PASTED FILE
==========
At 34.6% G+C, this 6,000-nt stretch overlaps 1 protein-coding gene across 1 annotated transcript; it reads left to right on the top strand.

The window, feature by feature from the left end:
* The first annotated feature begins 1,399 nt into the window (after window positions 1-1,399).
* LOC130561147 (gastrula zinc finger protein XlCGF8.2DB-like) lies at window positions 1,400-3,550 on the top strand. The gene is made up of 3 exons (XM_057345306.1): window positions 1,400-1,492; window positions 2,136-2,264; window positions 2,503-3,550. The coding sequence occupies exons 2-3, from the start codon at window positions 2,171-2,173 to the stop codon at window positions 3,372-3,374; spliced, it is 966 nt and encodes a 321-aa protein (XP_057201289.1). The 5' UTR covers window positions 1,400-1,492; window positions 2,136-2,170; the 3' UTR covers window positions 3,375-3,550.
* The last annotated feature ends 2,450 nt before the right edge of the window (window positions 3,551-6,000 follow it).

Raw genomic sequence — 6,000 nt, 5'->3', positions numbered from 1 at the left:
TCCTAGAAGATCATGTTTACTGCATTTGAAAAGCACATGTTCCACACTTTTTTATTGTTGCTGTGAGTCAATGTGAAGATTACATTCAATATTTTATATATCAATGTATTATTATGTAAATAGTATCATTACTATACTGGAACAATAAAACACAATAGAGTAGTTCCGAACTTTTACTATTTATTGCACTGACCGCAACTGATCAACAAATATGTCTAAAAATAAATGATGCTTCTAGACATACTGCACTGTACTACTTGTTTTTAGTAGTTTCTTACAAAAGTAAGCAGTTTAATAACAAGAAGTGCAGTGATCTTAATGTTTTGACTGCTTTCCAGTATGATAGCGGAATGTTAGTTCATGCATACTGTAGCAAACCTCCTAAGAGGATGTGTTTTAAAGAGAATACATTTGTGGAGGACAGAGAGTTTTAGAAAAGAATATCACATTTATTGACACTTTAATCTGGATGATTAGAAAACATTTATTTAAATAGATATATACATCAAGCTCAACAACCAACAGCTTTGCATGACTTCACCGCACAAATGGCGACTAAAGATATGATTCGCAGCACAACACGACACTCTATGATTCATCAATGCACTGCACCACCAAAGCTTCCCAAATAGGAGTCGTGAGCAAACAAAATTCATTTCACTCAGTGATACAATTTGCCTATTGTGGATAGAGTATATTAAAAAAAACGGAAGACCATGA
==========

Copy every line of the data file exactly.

At 34.6% G+C, this 6,000-nt stretch overlaps 1 protein-coding gene across 1 annotated transcript; it reads left to right on the top strand.

The window, feature by feature from the left end:
* The first annotated feature begins 1,399 nt into the window (after window positions 1-1,399).
* LOC130561147 (gastrula zinc finger protein XlCGF8.2DB-like) lies at window positions 1,400-3,550 on the top strand. The gene is made up of 3 exons (XM_057345306.1): window positions 1,400-1,492; window positions 2,136-2,264; window positions 2,503-3,550. The coding sequence occupies exons 2-3, from the start codon at window positions 2,171-2,173 to the stop codon at window positions 3,372-3,374; spliced, it is 966 nt and encodes a 321-aa protein (XP_057201289.1). The 5' UTR covers window positions 1,400-1,492; window positions 2,136-2,170; the 3' UTR covers window positions 3,375-3,550.
* The last annotated feature ends 2,450 nt before the right edge of the window (window positions 3,551-6,000 follow it).

Raw genomic sequence — 6,000 nt, 5'->3', positions numbered from 1 at the left:
TCCTAGAAGATCATGTTTACTGCATTTGAAAAGCACATGTTCCACACTTTTTTATTGTTGCTGTGAGTCAATGTGAAGATTACATTCAATATTTTATATATCAATGTATTATTATGTAAATAGTATCATTACTATACTGGAACAATAAAACACAATAGAGTAGTTCCGAACTTTTACTATTTATTGCACTGACCGCAACTGATCAACAAATATGTCTAAAAATAAATGATGCTTCTAGACATACTGCACTGTACTACTTGTTTTTAGTAGTTTCTTACAAAAGTAAGCAGTTTAATAACAAGAAGTGCAGTGATCTTAATGTTTTGACTGCTTTCCAGTATGATAGCGGAATGTTAGTTCATGCATACTGTAGCAAACCTCCTAAGAGGATGTGTTTTAAAGAGAATACATTTGTGGAGGACAGAGAGTTTTAGAAAAGAATATCACATTTATTGACACTTTAATCTGGATGATTAGAAAACATTTATTTAAATAGATATATACATCAAGCTCAACAACCAACAGCTTTGCATGACTTCACCGCACAAATGGCGACTAAAGATATGATTCGCAGCACAACACGACACTCTATGATTCATCAATGCACTGCACCACCAAAGCTTCCCAAATAGGAGTCGTGAGCAAACAAAATTCATTTCACTCAGTGATACAATTTGCCTATTGTGGATAGAGTATATTAAAAAAAACGGAAGACCATGA